In the harsh environment of the Hunger Games, it is normal for tributes to form temporary “alliances” for strategic purposes, only to eventually kill their allies when the time comes. Yet though the Games turn tributes into brutal competitors who know only that they must kill or be killed, Katniss forms not alliances but relationships. First, she volunteers for the Games in place of her little sister, Prim. Because District 12 has a history of losing the Games, Katniss is essentially volunteering for a death sentence, showing that she cares more about her little sister’s life than her own—a revelation that immediately draws the attention of those in the Capitol, who aren’t used to seeing the inhabitants of the districts sacrifice for one another. Next, she breaks from common practice of tributes when she teams up with Rue, the smallest of the tributes, and tries to protect her despite the nature of the Games. This, in turn, prompts Thresh, a competitor from Rue’s district, to show mercy on Katniss.
Katniss certainly employs strategy in winning the games, but by treating her sister and at least some of the other tributes as people worthy of love and care, Katniss, in a sense, breaks the Games. Once she has created these relationships of caring, the logic shifts from how to kill each other to how to beat the Games themselves, which translates directly into beating the Capitol at its own game. This effort comes to a head in the last moment of the Hunger Games, when Katniss’s relationship with Peeta—a relationship founded on the love Katniss inspires in Peeta; and on Katniss’s own willingness to kill herself rather than kill Peeta—finally breaks down the structure of the Games. By preparing to eat the poisoned berries, Katniss and Peeta demonstrate that they are willing to make the ultimate sacrifice for one another, and this tragically noble display shows that there’s undeniably more to them than just bloodlust and survival instinct—their loyalty forces the Gamemakers to change the rules. And because the government gathers strength by dividing up its residents and pitting them against each other, the way that Katniss’s fierce and yet compassionate behavior encourages people to form groups willing to sacrifice themselves (as opposed to killing each other) is directly threatening to the Capitol’s control.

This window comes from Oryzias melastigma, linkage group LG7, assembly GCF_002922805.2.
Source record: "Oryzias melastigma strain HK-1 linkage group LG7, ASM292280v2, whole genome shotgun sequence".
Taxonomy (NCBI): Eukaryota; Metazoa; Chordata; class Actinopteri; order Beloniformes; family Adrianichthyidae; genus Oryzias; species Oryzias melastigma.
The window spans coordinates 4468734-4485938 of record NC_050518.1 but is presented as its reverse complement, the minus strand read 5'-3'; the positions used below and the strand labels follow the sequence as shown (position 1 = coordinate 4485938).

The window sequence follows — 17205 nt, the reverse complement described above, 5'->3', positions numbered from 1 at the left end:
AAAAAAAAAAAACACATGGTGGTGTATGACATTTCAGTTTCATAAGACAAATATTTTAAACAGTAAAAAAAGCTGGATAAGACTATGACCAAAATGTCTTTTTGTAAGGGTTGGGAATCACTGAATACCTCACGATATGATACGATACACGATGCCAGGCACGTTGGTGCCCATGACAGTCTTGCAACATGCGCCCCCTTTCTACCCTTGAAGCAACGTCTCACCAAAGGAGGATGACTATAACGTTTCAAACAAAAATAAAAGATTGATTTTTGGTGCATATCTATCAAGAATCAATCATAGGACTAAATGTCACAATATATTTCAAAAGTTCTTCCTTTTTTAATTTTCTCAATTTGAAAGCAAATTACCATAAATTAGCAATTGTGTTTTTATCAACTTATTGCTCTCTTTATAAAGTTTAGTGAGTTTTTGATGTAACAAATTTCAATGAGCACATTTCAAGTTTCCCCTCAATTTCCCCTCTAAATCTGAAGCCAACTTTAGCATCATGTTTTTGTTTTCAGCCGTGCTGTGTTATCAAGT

Love, Loyalty, and Compassion ThemeTracker
Love, Loyalty, and Compassion Quotes in The Hunger Games
Leave? How could I leave Prim, who is the only person in the world I’m certain I love? And Gale is devoted to his family. We can’t leave, so why bother talking about it?
I protect Prim in every way I can, but I’m powerless against the reaping. The anguish I always feel when she’s in pain wells up in my chest and threatens to register on my face. I notice her blouse has pulled out of her skirt in the back again and force myself to stay calm. “Tuck your tail in, little duck,” I say, smoothing the blouse back in place.
But a shift has occurred since I stepped up to take Prim’s place, and now it seems I have become someone precious. At first one, then another, then almost every member of the crowd touches the three middle fingers of their left hand to their lips and holds it out to me. It is an old and rarely used gesture of our district, occasionally seen at funerals. It means thanks, it means admiration, it means goodbye to someone you love.
A kind Peeta Mellark is far more dangerous to me than an unkind one. Kind people have a way of working their way inside me and rooting there. And I can’t let Peeta do this. Not where we’re going. So I decide, from this moment on, to have as little as possible to do with the baker’s son.
Rebellion? I have to think about that one a moment. But when I remember the other couples, standing stiffly apart, never touching or acknowledging each other, as if their fellow tribute did not exist, as if the Games had already begun, I know what Haymitch means. Presenting ourselves not as adversaries but as friends has distinguished us as much as the fiery costumes.
I can’t help comparing what I have with Gale to what I’m pretending to have with Peeta. How I never question Gale’s motives while I do nothing but doubt the latter’s. It’s not a fair comparison really. Gale and I were thrown together by a mutual need to survive. Peeta and I know the other’s survival means our own death. How do you sidestep that?
I can’t stop looking at Rue, smaller than ever, a baby animal curled up in a nest of netting. I can’t bring myself to leave her like this. Past harm, but seeming utterly defenseless. To hate the boy from District 1, who also appears so vulnerable in death, seems inadequate. It’s the Capitol I hate, for doing this to all of us.